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If we read another proposed mission statement which includes the hackneyed phrase meeting and exceeding expectations, we might be tempted to change professions. These words, which sounded great when they were first used 50 or 60 years ago, are now so grossly overused that they have completely lost their meaning.

What we have been trying to say in such mission statements, of course, is that we will try very hard to make our product quality and service at least as good as we think our customers want -and hopefully better. But are we accomplishing this goal? What level of quality should we be shooting for, anyway? Do we write these statements, print them up nicely for circulation, display them prominently on the wall, and then forget them?

Maybe its time to ask ourselves some tough questions: Do we really know what our customers want? Is it possible that their expectations have been lowered over the years to match the level which they have actually been receiving? Are we giving them what they ought to get if we are truly the classy outfit which we think we are? Have we lowered our own company standards to a level which is only equal to or slightly better than those of our competitors because thats good enough?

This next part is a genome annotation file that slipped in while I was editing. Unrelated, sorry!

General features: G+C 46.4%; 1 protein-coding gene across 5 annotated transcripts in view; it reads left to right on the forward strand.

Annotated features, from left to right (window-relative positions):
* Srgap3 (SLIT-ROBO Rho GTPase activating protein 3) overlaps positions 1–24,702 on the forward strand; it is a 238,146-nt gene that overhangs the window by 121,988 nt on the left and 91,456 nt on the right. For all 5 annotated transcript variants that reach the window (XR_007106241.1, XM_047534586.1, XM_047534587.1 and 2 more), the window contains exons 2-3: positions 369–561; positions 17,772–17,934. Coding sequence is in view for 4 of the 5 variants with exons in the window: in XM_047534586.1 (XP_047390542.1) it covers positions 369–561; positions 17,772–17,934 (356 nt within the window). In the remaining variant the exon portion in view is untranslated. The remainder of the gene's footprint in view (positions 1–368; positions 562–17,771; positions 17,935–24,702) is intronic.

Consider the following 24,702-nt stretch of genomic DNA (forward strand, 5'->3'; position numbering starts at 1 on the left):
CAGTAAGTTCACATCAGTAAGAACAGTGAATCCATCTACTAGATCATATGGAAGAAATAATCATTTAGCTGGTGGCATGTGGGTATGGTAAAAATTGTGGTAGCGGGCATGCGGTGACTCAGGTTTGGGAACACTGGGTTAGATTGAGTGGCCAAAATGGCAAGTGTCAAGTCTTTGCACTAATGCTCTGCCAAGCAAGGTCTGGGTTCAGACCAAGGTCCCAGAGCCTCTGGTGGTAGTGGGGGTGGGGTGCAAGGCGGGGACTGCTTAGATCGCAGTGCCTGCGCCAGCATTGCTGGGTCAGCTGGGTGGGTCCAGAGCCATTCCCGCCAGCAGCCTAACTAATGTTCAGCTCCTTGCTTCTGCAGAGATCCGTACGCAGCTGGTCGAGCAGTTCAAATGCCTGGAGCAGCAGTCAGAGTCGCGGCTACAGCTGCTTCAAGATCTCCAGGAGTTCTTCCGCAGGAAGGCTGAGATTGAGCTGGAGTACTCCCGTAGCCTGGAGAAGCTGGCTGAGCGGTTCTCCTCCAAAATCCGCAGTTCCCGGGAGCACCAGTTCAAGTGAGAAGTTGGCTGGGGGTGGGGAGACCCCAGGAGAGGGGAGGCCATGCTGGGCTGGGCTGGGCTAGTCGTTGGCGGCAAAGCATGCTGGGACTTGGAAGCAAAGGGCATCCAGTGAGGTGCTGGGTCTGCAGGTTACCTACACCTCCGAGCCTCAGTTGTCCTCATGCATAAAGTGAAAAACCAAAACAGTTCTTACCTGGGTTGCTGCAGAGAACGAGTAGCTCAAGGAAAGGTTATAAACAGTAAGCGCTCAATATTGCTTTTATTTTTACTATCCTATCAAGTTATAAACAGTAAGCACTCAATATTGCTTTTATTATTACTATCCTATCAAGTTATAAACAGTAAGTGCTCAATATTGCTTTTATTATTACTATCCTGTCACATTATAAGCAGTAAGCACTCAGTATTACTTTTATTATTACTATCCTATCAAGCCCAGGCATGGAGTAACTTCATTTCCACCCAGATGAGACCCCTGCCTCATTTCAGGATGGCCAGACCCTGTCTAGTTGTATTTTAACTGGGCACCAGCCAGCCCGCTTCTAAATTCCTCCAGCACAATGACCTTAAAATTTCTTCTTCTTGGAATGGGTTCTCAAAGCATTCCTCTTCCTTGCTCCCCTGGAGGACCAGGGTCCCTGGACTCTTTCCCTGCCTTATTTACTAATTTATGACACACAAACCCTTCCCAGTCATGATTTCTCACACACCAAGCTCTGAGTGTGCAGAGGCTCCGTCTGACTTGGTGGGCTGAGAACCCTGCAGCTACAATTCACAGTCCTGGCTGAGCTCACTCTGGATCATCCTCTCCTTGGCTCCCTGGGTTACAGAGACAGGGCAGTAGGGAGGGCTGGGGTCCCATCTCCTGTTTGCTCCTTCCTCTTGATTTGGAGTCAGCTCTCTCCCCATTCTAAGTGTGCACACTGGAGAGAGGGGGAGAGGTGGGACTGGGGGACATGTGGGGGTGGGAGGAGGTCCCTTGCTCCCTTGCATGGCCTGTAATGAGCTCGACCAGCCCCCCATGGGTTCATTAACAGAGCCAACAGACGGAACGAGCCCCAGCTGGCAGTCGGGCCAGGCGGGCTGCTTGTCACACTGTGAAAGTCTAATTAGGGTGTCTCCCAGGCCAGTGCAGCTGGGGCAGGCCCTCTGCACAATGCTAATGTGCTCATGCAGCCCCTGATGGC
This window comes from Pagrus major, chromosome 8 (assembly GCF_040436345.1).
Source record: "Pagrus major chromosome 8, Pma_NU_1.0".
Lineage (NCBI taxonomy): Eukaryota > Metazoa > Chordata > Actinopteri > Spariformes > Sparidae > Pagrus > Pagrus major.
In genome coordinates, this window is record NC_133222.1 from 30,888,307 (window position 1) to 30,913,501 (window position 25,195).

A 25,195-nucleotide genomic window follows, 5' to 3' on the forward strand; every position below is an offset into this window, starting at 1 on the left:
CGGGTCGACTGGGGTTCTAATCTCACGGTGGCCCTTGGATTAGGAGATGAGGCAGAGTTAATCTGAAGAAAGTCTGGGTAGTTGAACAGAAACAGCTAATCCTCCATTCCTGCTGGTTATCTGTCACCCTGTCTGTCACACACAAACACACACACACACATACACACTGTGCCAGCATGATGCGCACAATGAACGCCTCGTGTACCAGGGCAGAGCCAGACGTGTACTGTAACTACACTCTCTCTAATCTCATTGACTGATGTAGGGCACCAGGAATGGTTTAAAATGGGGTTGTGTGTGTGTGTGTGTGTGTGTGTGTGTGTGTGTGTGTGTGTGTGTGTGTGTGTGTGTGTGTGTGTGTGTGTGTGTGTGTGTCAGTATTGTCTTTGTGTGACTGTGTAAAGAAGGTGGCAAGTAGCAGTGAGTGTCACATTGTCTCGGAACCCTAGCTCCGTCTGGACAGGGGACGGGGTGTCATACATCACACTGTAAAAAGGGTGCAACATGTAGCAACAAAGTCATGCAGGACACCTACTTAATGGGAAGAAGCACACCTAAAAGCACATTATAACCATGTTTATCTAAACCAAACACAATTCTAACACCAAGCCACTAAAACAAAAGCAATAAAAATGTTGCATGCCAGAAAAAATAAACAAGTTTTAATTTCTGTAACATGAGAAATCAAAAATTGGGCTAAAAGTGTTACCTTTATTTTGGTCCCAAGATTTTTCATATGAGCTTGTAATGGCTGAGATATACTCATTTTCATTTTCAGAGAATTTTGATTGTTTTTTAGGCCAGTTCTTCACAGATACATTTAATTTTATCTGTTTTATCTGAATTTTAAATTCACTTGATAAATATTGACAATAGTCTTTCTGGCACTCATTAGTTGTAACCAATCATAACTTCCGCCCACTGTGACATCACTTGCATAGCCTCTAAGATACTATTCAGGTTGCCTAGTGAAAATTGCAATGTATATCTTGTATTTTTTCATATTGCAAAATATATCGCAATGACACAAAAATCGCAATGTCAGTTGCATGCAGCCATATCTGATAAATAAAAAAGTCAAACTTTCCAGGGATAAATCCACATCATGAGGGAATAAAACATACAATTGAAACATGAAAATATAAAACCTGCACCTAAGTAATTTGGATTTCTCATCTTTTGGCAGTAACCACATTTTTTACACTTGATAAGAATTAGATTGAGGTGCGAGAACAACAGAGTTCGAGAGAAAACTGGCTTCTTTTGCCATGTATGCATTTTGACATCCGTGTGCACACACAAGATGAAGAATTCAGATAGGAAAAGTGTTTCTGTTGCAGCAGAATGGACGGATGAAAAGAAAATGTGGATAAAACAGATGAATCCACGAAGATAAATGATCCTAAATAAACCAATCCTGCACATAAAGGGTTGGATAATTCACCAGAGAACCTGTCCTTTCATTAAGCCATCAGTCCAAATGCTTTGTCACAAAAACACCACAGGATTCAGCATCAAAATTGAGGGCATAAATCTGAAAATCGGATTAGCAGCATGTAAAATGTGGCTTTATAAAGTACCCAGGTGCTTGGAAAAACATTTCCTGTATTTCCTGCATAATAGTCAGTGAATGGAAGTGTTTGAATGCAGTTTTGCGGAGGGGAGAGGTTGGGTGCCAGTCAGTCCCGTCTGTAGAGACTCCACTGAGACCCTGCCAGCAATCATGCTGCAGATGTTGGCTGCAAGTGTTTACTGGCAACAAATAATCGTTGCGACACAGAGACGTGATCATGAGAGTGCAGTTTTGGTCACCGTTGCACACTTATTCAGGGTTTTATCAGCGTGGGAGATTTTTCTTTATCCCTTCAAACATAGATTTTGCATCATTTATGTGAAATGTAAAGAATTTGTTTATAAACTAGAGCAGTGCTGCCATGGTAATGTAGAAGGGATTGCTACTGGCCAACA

While traveling through the Midwest a few years ago, we noticed a restaurant ad on a billboard which read, Were Not the Best, But Were Awfully Good. That sign became kind of a running joke in our family, but when you really think about it, the owners honesty was refreshing. He wasnt pretending to be something he was not; all he was asking us to do was to come in and try his restaurant. Our guess is that he hadnt promised more than he could deliver, and that most people probably liked what they found there. A formal mission statement which might have said that he was going to meet and exceed the expectations of his customers wouldnt have added a thing. The proof,of course, is in what he actually did, not in what he said he would do.

Theres nothing wrong with the basic concept of meeting and exceeding expectations, we just need to find a more meaningful, up-to-date way of expressing how we intend to treat our customers. Instead of using those old hollow words, think up some new ones which arent already posted on every business wall in the nation. Tailor them to your customers and your marketing area, and make them sincere, specific and easily understood.

We might express in plain words, for example, a company Golden Rule something like this:

We promise to treat you the way we would like to be treated.

We promise to sell you the same quality products which we would want to purchase.

We recognize that each of our customers is an individual, not just a name or account number, and we solicit your feedback at any time, any place, to anyone.

We want to keep you as a customer,and we hope that our actions will be more meaningful to you than any promises anyone else might make.

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